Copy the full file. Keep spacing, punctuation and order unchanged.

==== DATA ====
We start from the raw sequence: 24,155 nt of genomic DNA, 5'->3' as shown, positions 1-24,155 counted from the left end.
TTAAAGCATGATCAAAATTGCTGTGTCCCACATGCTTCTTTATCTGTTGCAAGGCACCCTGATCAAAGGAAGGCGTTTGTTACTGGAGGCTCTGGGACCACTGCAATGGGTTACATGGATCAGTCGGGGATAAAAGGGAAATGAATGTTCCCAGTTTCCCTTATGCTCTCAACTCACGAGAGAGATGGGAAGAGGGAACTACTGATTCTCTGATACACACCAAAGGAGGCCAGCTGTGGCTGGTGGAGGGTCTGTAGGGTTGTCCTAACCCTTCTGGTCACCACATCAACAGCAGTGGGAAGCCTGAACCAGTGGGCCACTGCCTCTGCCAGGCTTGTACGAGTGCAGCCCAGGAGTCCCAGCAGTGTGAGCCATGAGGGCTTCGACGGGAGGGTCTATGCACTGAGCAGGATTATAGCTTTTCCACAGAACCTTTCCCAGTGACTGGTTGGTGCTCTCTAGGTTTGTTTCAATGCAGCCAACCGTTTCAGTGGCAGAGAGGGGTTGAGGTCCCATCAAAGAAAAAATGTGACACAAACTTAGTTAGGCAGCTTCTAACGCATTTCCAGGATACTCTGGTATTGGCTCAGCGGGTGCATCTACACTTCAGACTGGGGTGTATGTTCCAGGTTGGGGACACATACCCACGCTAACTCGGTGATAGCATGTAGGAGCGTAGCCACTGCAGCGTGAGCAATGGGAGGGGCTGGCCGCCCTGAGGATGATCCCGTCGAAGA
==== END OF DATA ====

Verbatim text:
We start from the raw sequence: 24,155 nt of genomic DNA, 5'->3' as shown, positions 1-24,155 counted from the left end.
TTAAAGCATGATCAAAATTGCTGTGTCCCACATGCTTCTTTATCTGTTGCAAGGCACCCTGATCAAAGGAAGGCGTTTGTTACTGGAGGCTCTGGGACCACTGCAATGGGTTACATGGATCAGTCGGGGATAAAAGGGAAATGAATGTTCCCAGTTTCCCTTATGCTCTCAACTCACGAGAGAGATGGGAAGAGGGAACTACTGATTCTCTGATACACACCAAAGGAGGCCAGCTGTGGCTGGTGGAGGGTCTGTAGGGTTGTCCTAACCCTTCTGGTCACCACATCAACAGCAGTGGGAAGCCTGAACCAGTGGGCCACTGCCTCTGCCAGGCTTGTACGAGTGCAGCCCAGGAGTCCCAGCAGTGTGAGCCATGAGGGCTTCGACGGGAGGGTCTATGCACTGAGCAGGATTATAGCTTTTCCACAGAACCTTTCCCAGTGACTGGTTGGTGCTCTCTAGGTTTGTTTCAATGCAGCCAACCGTTTCAGTGGCAGAGAGGGGTTGAGGTCCCATCAAAGAAAAAATGTGACACAAACTTAGTTAGGCAGCTTCTAACGCATTTCCAGGATACTCTGGTATTGGCTCAGCGGGTGCATCTACACTTCAGACTGGGGTGTATGTTCCAGGTTGGGGACACATACCCACGCTAACTCGGTGATAGCATGTAGGAGCGTAGCCACTGCAGCGTGAGCAATGGGAGGGGCTGGCCGCCCTGAGGATGATCCCGTCGAAGA